Canyon Ferry Road Baptist Church v. Unsworth

Montana’s commissioner of political practices ruled that Canyon Ferry Road Baptist Church violated election law by participating in a Focus on the Family simulcast and allowing petitions in support of a pro-marriage ballot initiative to be circulated on church premises. 

Lefemine v. Wideman

This case concerns the award of attorney’s fees after a local sheriff’s office violated the First Amendment rights of free exercise, free speech, and free assembly of pro-life protesters.

Havard v. County of Wayne

After an inmate gave birth in jail, the baby suffered severe birth defects as the result of neglect and indifference by jail personnel. The inmate mother sued on behalf of her daughter. The defendant sought to avoid liability by arguing that the baby had not been a “person” during the delivery process.

Sherman v. Koch

The state of Illinois amended its Moment of Silence law, changing it from optional to mandatory for public schools to observe a moment of silence.  The parent of a student sued, alleging the new statute violated the Establishment Clause. The federal district agreed and ruled in the parent’s favor.  The defendants—a school district and the state Superintendent of Education appealed to the Court of Appeals for the Seventh Circuit.

Salazar v. Buono

A retired U.S. Park Service employee sued, alleging a cross erected in the Mojave Desert, in honor of World War I veterans, violated the Establishment Clause. The lower courts ruled in favor of the employee. However, the Supreme Court held that those courts had not conducted the proper analysis, and reversed the decision of the court of appeals. The case was sent back to the district court for further proceedings.

Croft v. Govenor of Texas

Parents of public school children sued, alleging the Texas Moment of Silence law violated the Establishment Clause because it mentioned that children could silently pray among other choices. Both the district court and the court of appeals ruled against the parents and upheld the law.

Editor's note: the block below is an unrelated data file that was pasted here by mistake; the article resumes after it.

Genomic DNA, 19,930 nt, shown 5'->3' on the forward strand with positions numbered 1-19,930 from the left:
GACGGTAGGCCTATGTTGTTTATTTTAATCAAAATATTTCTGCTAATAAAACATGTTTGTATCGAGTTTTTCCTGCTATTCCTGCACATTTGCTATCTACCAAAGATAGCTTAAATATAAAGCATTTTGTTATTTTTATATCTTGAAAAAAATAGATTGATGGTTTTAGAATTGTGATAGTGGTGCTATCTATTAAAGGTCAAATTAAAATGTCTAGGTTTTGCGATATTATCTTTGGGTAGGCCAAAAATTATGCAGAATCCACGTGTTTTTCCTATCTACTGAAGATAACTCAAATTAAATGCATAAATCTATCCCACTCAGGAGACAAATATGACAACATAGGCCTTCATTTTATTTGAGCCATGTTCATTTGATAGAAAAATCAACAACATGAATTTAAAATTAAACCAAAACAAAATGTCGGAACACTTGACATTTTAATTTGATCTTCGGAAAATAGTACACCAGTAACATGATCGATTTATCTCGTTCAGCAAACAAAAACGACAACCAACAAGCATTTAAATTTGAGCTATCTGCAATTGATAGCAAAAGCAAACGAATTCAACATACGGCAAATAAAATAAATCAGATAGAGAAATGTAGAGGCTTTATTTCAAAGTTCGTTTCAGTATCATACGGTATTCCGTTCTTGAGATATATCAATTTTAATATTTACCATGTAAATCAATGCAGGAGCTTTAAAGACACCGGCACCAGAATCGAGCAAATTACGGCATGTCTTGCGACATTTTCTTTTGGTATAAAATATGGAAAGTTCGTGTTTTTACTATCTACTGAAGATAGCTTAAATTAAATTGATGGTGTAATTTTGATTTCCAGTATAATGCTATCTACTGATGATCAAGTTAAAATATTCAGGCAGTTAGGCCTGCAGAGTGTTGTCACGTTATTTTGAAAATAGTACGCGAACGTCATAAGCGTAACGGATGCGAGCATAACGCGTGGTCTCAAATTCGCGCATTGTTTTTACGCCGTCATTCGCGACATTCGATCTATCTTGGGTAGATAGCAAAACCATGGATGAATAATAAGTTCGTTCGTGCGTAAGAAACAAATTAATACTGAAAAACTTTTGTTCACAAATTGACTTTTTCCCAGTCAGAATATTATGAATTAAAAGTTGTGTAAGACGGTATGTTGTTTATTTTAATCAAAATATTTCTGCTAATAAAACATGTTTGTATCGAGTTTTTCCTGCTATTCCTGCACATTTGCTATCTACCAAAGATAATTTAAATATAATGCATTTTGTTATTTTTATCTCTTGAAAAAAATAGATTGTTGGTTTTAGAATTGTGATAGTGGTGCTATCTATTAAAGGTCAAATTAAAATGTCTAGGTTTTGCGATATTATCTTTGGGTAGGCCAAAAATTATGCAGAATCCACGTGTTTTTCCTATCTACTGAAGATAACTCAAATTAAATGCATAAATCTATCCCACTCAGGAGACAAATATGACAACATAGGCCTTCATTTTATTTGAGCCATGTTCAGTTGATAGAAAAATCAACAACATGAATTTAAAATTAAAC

Roach v. Stouffer

Pro-life Missouri challenged the denial of its request for a specialty plate. The district court and court of appeals ruled that that denial was unconstitutional.

Brown v. City of Pittsburgh

The city of Pittsburgh passed a ordinance that created both a 15-foot buffer zone and a 100-foot bubble zone around hospitals and abortion clinics. A pro-life protester challenged the ordinance under the Free Speech Clause of the First Amendment and Pennsylvania’s Religious Freedom Restoration Act. In a complicated ruling, the Court of Appeals for the Third Circuit ruled that the combination of the two zones was unconstitutional, while ruling against the protester on some other arguments.

Hankins v. New York Annual Conference

When a Methodist minister turned 70 and was forced to retire, he sued the NY Annual Conference of the United Methodist Church for age discrimination. The issue here is that the “ministerial exception” protects churches from government interference.

In re: Rachel L.

The California Legislature has the duty under Article IX, section 1 under the California Constitution to use “all suitable means” to promote education “which is essential to the preservation of the rights and liberties of the people.” However, trampling a parent’s Free Exercise Rights is not a suitable means. Thus to interpret the statute in such a way as to severely restrict Christian parents’ rights to home-school their children violates the constitutional mandate.

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